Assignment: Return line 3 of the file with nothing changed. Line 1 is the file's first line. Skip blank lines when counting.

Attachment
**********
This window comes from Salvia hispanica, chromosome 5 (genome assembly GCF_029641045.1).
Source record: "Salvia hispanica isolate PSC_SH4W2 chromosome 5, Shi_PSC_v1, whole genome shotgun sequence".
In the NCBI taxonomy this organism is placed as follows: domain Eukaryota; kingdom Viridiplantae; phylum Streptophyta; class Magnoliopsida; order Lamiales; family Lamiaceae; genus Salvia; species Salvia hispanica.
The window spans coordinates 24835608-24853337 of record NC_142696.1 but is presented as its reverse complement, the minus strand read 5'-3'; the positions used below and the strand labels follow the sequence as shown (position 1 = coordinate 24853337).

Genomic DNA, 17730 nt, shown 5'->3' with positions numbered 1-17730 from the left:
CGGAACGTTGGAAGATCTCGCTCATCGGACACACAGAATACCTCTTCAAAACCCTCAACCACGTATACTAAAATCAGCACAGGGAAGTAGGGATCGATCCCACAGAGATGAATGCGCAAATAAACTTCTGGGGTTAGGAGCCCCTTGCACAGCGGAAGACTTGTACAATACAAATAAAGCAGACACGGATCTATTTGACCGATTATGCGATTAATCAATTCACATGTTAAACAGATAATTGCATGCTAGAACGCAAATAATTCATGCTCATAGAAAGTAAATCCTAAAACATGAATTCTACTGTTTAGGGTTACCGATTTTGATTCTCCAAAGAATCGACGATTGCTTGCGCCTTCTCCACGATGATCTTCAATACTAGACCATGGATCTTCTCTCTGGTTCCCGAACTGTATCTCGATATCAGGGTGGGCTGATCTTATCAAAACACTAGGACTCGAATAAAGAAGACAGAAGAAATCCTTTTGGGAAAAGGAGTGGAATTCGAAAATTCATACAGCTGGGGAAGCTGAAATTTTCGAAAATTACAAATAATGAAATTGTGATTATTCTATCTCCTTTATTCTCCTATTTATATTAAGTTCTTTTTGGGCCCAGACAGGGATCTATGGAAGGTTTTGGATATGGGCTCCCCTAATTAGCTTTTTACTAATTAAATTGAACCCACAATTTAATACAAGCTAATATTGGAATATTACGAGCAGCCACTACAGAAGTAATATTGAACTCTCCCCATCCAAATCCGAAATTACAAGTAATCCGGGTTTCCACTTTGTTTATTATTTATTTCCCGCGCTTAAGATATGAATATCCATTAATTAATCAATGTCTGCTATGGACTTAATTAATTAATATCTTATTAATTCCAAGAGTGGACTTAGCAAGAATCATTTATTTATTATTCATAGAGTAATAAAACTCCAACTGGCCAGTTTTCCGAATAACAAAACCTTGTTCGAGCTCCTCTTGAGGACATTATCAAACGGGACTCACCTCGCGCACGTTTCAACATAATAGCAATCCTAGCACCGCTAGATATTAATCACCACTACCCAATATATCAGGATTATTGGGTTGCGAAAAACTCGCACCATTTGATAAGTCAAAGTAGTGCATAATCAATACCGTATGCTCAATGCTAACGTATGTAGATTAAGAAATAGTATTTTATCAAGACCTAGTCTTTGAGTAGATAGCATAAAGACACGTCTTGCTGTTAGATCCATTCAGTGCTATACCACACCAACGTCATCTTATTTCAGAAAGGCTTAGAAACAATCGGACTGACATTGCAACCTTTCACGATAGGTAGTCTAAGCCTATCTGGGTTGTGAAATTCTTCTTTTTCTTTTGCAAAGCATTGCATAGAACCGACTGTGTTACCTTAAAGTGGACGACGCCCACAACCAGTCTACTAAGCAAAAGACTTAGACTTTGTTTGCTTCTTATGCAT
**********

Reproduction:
In the NCBI taxonomy this organism is placed as follows: domain Eukaryota; kingdom Viridiplantae; phylum Streptophyta; class Magnoliopsida; order Lamiales; family Lamiaceae; genus Salvia; species Salvia hispanica.